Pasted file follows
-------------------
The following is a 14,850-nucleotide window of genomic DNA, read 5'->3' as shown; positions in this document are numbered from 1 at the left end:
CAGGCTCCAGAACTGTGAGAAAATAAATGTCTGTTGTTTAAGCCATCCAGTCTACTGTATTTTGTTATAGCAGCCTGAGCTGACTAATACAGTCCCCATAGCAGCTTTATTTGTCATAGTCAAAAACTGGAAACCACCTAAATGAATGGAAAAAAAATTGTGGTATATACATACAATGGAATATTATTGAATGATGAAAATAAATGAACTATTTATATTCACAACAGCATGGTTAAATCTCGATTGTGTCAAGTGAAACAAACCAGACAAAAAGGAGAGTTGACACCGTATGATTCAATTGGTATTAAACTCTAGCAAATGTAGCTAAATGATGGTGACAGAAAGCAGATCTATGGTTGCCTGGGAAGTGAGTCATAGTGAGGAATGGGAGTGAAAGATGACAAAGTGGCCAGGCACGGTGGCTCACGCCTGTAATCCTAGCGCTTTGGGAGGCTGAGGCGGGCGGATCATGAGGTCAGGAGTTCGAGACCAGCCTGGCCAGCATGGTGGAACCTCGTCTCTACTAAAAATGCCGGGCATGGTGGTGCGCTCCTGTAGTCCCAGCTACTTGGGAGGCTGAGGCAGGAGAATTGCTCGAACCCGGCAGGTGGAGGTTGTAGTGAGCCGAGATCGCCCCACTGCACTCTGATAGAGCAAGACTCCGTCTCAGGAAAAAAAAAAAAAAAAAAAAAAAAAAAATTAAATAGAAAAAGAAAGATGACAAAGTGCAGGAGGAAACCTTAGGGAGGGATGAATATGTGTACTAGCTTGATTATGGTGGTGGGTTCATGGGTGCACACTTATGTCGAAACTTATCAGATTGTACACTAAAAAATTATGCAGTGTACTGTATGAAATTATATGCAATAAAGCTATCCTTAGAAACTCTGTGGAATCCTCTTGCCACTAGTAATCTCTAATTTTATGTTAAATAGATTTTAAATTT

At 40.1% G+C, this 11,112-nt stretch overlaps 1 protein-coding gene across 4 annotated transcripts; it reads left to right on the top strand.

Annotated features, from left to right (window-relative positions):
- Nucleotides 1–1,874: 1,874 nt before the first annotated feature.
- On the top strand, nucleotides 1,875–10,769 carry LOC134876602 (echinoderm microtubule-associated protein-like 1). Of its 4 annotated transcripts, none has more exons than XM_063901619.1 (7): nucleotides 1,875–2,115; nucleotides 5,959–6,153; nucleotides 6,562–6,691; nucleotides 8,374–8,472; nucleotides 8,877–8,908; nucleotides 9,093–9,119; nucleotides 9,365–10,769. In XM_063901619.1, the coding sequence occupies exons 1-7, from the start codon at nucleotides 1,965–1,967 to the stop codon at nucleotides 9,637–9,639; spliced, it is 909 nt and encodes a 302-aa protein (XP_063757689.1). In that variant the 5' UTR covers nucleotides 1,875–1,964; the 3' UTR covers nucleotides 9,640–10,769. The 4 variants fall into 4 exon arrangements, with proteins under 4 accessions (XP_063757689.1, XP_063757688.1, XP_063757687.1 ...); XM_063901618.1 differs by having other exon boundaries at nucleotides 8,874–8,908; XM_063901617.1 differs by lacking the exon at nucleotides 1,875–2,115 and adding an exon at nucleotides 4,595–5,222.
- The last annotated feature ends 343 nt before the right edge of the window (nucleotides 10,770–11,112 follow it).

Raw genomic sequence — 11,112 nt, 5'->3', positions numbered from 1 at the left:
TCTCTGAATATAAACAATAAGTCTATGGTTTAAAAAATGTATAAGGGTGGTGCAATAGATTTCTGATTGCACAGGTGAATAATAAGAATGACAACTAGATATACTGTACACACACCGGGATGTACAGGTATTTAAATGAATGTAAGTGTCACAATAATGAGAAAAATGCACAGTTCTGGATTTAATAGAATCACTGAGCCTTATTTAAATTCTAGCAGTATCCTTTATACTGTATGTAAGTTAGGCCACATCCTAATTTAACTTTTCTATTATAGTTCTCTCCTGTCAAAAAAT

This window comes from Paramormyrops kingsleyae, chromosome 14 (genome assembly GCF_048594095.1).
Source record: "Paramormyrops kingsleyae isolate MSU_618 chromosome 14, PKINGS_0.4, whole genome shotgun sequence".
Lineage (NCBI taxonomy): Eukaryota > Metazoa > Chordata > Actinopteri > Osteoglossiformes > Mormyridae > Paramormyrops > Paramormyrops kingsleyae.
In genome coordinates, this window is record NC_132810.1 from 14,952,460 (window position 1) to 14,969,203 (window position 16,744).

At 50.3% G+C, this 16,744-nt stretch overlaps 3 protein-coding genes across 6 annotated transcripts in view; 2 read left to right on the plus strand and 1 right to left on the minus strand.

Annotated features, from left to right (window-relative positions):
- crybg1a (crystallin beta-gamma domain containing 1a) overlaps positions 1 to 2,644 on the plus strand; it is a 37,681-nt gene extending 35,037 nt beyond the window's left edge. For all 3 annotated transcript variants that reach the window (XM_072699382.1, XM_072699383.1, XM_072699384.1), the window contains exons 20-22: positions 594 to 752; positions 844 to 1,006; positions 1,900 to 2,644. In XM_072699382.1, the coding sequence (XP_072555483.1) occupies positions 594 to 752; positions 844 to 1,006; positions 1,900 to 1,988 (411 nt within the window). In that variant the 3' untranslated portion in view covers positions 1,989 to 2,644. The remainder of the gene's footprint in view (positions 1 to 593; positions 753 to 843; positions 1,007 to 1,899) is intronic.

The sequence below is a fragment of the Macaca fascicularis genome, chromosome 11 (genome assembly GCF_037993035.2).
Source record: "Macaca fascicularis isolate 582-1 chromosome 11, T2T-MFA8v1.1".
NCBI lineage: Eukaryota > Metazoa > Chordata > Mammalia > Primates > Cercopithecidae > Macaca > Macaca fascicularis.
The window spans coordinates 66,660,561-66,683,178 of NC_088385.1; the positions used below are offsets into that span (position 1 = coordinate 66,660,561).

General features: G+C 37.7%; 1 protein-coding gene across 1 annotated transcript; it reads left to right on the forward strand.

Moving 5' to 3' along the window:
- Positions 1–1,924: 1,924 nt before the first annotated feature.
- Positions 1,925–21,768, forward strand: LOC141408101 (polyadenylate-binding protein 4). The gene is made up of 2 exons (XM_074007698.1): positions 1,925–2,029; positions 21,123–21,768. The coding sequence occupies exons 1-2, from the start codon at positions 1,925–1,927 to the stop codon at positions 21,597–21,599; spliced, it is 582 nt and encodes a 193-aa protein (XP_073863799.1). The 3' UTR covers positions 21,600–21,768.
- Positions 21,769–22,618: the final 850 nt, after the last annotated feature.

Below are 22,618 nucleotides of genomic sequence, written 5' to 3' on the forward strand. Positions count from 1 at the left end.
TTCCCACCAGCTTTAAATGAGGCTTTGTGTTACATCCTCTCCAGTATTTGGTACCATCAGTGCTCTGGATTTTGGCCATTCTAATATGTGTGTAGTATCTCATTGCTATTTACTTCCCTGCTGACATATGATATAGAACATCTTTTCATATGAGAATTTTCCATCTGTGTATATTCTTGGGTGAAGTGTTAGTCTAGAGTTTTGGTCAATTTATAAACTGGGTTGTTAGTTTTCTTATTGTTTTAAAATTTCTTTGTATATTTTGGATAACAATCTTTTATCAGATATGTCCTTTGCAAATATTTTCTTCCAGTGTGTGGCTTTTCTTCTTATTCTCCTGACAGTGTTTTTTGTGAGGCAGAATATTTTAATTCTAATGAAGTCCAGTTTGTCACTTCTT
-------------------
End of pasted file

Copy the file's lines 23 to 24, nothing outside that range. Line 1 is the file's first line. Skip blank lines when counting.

- Positions 1–1,924: 1,924 nt before the first annotated feature.
- Positions 1,925–21,768, forward strand: LOC141408101 (polyadenylate-binding protein 4). The gene is made up of 2 exons (XM_074007698.1): positions 1,925–2,029; positions 21,123–21,768. The coding sequence occupies exons 1-2, from the start codon at positions 1,925–1,927 to the stop codon at positions 21,597–21,599; spliced, it is 582 nt and encodes a 193-aa protein (XP_073863799.1). The 3' UTR covers positions 21,600–21,768.